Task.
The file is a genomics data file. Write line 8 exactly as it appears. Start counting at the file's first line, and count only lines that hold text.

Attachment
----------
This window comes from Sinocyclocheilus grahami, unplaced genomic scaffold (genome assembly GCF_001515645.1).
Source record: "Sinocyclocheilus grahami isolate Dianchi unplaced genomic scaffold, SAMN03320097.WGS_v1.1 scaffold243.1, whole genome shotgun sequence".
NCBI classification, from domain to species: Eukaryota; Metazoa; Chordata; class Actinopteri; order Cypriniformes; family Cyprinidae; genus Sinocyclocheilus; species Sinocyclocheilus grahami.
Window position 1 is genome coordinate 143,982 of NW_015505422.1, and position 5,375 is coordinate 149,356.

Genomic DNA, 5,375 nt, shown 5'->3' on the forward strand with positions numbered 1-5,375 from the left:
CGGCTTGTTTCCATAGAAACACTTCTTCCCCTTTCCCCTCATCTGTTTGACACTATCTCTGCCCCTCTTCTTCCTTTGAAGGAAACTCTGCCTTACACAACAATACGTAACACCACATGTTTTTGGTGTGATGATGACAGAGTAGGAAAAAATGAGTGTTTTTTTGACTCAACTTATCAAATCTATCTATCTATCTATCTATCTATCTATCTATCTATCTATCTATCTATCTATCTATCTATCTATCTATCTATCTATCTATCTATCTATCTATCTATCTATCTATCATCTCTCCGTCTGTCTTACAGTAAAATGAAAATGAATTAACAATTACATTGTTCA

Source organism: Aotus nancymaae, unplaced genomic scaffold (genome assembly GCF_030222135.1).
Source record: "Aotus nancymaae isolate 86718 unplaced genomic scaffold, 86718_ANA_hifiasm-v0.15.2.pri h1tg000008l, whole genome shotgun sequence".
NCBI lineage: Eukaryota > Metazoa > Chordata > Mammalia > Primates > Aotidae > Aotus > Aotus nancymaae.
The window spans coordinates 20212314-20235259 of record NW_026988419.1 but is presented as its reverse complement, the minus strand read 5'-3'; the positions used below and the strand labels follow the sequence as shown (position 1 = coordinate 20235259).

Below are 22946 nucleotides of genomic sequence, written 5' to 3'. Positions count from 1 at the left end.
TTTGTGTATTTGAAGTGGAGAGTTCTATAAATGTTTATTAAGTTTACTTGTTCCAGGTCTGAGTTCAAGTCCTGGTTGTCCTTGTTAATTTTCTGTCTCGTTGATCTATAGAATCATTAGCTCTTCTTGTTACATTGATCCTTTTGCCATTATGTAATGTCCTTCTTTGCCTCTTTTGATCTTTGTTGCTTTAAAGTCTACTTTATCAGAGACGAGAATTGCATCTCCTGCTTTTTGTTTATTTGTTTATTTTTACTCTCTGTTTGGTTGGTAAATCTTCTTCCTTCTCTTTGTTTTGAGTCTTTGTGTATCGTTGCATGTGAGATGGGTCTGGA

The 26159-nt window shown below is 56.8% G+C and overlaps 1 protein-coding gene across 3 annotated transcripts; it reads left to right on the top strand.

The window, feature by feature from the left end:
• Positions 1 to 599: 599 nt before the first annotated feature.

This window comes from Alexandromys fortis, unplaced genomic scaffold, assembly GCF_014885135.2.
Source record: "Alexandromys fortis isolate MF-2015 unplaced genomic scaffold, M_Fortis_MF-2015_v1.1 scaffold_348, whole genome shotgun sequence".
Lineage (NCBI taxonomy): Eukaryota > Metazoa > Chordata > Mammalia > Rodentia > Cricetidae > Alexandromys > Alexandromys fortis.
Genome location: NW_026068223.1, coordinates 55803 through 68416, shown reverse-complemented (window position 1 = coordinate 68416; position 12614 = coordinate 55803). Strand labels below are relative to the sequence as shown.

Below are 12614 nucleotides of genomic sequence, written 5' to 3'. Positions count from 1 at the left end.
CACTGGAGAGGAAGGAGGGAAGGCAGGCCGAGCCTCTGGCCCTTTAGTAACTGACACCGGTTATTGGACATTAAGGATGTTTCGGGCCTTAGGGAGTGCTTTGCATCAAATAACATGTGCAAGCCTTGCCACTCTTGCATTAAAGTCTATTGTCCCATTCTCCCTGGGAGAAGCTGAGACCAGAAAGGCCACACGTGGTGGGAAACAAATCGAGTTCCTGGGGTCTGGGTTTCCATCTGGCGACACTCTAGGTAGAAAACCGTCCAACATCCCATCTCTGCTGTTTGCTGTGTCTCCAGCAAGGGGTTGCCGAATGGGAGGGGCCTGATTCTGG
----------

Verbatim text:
Source record: "Aotus nancymaae isolate 86718 unplaced genomic scaffold, 86718_ANA_hifiasm-v0.15.2.pri h1tg000008l, whole genome shotgun sequence".